What makes these coming new products different? To be clear, they’re not yet all certified—and noncertified hardware can be installed only on Experimental and Light Sport aircraft. But each offers a unique approach to design that simplifies installation, potentially shaving hundreds of dollars from the cost of a traditional ADS-B datalink. All three are universal access transceivers, providing ADS-B Out on 978 MHz in conjunction with the aircraft’s existing transponder. Offering Out only helps to reduce cost, although aircraft owners won’t enjoy the benefits of ADS-B In unless they use a portable receiver.
Garmin GDL 82
Garmin International’s GDL 82 is a small, lightweight universal access transceiver (UAT) with a built-in WAAS GPS positon source that uniquely integrates with the aircraft’s existing transponder and transponder antenna. The GDL 82 is installed in line between the aircraft’s transponder and transponder antenna—a minimally intrusive ADS-B Out solution that doesn’t require any panel modifications, and should require less shop time than installing traditional ADS-B hardware.
The GDL 82 can be mounted between the transponder and its antenna; just install and connect its GPS antenna, and connect a 14- or 28-volt D.C. power supply. Garmin said the installation design is patent-pending. The GDL 82 contains Garmin’s AutoSquawk interrogation technology, which synchronizes the transponder’s squawk code with the UAT and eliminates the need to install a separate UAT control panel.
“For thousands of aircraft owners, the GDL 82 is a comprehensive solution that meets regulatory requirements and provides pilots with a simple upgrade path to achieve ADS-B Out,” Garmin said.
The GDL 82 is priced at $1,795, and delivery of the certified UAT should begin in the fourth quarter of 2017. The price includes a WAAS antenna and installation kit.
uAvionix Corporation has taken a different design approach with its SkyBeacon, which combines LED navigation light technology with an ultra-compact, self-contained ADS-B Out-only solution that mounts on the airplane’s wing tip. “The goal here is to get something that’s the lowest cost of equipage,” said Ryan Braun, uAvionix chief operating officer. “We do feel this is a game changer.”
Each product takes a unique approach to design that simplifies installation, potentially shaving hundreds of dollars from the cost of a traditional ADS-B datalink. Prototypes were tried in “all kinds of locations” on the airplane, and the wing tip worked best, he said. “We’re beyond thrilled with the reception, and we’re working hard on the certification. The FAA is thrilled with the innovation. We’re working that certification path with them.”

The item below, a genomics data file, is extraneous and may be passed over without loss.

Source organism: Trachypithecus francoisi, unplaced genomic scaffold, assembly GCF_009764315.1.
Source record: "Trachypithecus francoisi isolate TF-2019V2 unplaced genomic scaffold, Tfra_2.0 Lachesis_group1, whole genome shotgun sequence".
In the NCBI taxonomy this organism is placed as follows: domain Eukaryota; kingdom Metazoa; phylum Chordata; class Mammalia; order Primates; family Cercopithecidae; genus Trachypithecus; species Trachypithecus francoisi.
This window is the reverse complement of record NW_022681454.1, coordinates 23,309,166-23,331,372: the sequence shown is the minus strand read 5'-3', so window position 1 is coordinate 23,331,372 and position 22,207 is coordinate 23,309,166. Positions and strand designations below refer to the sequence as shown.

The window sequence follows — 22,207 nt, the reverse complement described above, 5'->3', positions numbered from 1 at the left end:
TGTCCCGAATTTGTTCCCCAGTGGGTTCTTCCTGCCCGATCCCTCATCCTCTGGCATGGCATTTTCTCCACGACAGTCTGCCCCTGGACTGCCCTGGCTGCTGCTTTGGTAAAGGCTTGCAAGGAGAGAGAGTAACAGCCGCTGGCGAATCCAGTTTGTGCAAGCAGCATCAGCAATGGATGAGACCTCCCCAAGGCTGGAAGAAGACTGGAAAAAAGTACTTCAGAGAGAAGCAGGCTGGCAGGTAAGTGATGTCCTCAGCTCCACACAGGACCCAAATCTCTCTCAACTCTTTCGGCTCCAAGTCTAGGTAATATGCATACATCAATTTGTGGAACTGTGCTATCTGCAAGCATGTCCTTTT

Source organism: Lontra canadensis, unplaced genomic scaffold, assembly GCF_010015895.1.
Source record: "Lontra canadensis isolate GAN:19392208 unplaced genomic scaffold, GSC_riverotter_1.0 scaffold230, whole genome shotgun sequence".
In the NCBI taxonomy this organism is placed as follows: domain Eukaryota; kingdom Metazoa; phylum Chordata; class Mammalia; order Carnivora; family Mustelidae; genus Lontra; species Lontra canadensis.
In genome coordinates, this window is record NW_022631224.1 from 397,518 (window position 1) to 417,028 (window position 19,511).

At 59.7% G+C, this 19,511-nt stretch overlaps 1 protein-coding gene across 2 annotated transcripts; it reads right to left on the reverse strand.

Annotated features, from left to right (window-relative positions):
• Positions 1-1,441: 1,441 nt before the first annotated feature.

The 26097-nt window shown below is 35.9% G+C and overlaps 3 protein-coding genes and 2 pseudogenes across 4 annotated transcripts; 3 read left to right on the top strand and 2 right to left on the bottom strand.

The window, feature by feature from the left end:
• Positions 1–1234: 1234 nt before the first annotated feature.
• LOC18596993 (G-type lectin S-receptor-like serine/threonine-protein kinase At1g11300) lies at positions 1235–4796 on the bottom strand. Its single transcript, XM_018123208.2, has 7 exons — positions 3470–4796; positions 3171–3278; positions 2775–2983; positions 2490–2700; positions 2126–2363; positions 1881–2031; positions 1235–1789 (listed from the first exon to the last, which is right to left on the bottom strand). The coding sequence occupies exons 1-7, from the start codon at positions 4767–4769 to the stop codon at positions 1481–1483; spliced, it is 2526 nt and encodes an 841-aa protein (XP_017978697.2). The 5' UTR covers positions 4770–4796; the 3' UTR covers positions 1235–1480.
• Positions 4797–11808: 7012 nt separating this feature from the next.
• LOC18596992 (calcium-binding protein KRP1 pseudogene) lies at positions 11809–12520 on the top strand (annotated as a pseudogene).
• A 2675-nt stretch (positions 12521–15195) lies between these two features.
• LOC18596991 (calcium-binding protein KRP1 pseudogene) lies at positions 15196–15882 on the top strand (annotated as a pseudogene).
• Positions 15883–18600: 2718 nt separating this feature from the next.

The UAT will be set up through an app that automatically configures the ICAO address; emitter type; aircraft length, width, and GPS offset; and other required parameters by accessing the aircraft registration information. The automatic configuration is intended to reduce both installation time and the number of system configuration errors.
Braun said he expects certification, with a comprehensive aircraft master list supplemental type certificate, in early 2018. A noncertified product might be available before then, he added. “This time next year, we’ll have a line of A&Ps that can go out and install your ADS-B in 15 minutes,” Braun said at EAA AirVenture in July. Pricing has not been announced.
An optional position light for the opposite wing that provides ADS-B In capability will be offered, according to the company, which develops small, lightweight ADS-B transceivers, transponders, and GPS receivers for the unmanned aircraft system market. It also offers noncertified 978UAT and 1090ES ADS-B Out solutions for the Experimental and Light Sport markets. In July uAvionix announced Scout, an ultraminiature, portable, $199 dual-band ADS-B receiver developed with ForeFlight.
Levil Technology chose yet another approach to the design of its Beacon, which integrates all essential components—including an internal GPS receiver, which is optional, and the UAT itself—inside a compact blade-shaped structure that mounts on the aircraft’s belly and serves as the UAT antenna. The design makes for a less invasive installation, minimizing shop time and cost, the company said.
A noncertified Beacon is currently available for Experimental and Light Sport aircraft, and the company is considering a certified version. “We’ve had some very positive meetings here at Oshkosh,” said Michelle Leon, Levil’s operations manager, at EAA AirVenture in July. “We are very happy with all the excitement about the Beacon. We hope to be able to get a lot of planes ready for 2020.”
As this issue of AOPA Pilot went to press, the company was still discussing aspects of certification with the FAA and had not made a final decision about seeking certification. Levil’s noncertified Beacon lists for $1,885 with integral GPS, GPS antenna, and wiring harness.
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